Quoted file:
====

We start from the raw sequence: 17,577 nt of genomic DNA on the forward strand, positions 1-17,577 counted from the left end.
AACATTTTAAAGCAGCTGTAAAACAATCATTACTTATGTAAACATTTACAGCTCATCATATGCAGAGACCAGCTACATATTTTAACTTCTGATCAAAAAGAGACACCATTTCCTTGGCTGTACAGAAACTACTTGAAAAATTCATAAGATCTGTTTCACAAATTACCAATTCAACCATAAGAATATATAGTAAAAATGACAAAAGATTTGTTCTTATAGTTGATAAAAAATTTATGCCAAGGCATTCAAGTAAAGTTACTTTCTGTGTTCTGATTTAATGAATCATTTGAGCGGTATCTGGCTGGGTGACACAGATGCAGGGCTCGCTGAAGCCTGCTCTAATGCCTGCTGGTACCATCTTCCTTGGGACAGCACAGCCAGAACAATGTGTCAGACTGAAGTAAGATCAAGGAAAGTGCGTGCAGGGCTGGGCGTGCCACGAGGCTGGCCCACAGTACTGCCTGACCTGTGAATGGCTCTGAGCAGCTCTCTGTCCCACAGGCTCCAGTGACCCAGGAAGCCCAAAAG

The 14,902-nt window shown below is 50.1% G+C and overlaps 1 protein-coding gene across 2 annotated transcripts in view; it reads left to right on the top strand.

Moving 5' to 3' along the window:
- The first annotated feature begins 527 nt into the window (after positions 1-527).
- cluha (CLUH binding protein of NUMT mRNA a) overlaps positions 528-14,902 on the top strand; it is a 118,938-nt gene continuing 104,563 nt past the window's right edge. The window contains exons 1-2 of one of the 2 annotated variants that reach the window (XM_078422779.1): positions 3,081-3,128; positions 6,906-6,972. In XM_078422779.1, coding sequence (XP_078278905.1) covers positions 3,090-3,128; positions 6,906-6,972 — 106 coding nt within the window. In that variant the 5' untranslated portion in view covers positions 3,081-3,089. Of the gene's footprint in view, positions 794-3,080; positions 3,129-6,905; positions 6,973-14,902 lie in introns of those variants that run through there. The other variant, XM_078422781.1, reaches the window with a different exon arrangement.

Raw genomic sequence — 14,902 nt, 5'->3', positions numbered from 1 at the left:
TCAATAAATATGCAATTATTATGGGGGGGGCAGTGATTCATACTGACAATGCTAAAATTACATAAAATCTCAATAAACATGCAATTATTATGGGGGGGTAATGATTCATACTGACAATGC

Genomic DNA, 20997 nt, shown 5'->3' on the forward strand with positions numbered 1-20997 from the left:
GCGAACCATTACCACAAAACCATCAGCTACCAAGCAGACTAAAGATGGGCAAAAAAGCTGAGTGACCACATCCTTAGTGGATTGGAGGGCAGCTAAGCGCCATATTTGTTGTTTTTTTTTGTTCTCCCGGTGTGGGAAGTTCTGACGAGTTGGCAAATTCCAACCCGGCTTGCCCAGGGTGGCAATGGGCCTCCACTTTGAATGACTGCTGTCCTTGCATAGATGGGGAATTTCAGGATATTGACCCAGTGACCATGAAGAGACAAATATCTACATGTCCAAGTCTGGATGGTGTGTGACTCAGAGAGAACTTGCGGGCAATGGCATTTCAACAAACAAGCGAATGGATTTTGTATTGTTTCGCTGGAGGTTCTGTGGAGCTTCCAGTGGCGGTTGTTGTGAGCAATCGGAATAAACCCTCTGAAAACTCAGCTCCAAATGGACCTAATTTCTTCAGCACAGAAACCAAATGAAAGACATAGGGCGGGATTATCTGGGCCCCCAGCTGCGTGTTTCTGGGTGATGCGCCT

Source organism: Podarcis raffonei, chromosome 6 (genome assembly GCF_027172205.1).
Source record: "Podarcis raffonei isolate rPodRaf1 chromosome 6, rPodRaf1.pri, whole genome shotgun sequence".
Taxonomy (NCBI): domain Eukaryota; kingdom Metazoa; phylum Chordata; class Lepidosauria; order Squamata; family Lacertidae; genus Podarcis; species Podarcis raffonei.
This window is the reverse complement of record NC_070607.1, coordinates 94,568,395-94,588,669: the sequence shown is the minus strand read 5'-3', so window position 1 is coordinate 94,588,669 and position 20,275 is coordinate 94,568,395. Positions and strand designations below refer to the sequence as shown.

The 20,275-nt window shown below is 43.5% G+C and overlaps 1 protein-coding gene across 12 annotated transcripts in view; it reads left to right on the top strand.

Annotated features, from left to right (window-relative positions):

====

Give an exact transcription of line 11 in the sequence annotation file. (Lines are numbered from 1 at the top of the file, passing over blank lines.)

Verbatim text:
Source organism: Podarcis raffonei, chromosome 6 (genome assembly GCF_027172205.1).